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    "Big Al - I couldn't disagree with your last post any more - there are other ways to prove a dog besides a field trial. There are thousands of remarkable dogs out there that have never been entered in a field trial whom have good genes to pass on for the enhancement of the breed."

    "Maniac - Thanks for your title clarification - A huge amount of work goes into a UKC finished title or a AKC master hunter and for the most part those are some great dogs. Most people would be more that happy to hunt with dogs at the senior and seasoned level."


    Please name the dogs that have become master hunters and then become American Field Trial Champions? The dogs that became National Field Trial Champions?

    The only people I have known that have held your position are people who's dogs could not make it in AKC trails, went on to Hunter to try and salvage something from the time and money they put into the dog.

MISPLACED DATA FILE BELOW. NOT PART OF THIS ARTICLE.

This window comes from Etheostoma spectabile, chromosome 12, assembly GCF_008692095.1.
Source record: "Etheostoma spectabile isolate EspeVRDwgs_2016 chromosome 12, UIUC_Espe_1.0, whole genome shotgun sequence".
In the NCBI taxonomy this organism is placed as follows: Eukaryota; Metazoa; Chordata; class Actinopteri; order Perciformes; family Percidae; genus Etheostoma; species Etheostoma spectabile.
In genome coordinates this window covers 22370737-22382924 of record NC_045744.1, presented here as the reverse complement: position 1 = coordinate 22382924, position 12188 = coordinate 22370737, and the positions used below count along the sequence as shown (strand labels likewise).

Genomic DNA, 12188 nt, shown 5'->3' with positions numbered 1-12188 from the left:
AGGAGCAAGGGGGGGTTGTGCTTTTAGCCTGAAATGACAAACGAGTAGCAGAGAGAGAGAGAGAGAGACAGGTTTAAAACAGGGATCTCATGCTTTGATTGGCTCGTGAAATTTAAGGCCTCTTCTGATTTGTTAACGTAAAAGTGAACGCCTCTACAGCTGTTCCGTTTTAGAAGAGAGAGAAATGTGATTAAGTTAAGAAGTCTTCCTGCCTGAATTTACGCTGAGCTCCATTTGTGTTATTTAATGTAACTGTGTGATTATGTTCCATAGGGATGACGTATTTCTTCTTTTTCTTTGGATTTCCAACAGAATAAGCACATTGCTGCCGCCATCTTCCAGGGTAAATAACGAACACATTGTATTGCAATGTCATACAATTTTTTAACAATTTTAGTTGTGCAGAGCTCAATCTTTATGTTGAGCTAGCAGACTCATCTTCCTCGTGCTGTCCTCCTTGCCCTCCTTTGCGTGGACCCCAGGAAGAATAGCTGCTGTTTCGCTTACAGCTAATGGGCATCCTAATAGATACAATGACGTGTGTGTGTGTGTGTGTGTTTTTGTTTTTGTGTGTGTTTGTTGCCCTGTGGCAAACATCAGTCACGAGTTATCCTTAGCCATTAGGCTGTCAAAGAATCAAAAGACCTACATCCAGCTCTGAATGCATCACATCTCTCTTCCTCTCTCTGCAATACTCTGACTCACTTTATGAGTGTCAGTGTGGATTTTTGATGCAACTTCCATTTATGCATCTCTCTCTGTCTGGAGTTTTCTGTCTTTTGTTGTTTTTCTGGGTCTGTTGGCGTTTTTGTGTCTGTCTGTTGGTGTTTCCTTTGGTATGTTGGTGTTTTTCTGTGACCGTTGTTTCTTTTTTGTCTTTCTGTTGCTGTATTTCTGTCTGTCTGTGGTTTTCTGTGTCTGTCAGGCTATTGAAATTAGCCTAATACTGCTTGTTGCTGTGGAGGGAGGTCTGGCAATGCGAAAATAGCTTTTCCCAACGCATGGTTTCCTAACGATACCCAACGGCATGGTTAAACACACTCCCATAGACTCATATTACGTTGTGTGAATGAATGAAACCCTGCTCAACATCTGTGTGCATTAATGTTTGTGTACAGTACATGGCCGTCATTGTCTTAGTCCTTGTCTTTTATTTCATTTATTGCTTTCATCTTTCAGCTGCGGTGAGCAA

The problem with all of this is people have wallets to worry about over the betterment of the breed.

    I'm sure you are not one of those types that worry more about money before the breed. Nor one that has a financial interest in selling pups to the hunting public.

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    Big AL -
    I was going to reply to this but I don't have the time or energy -

    You are absolutely correct - All dogs that have not been in a field trial and won should immediately be spayed or nuetered as they are worthless to the gene pool.

  20. #20

    Default Retrieverism

    As I see there are a lot of opinions into selecting a retriever. Most opinions are good, others bad.
    I must explain that not all registered retrievers are the same.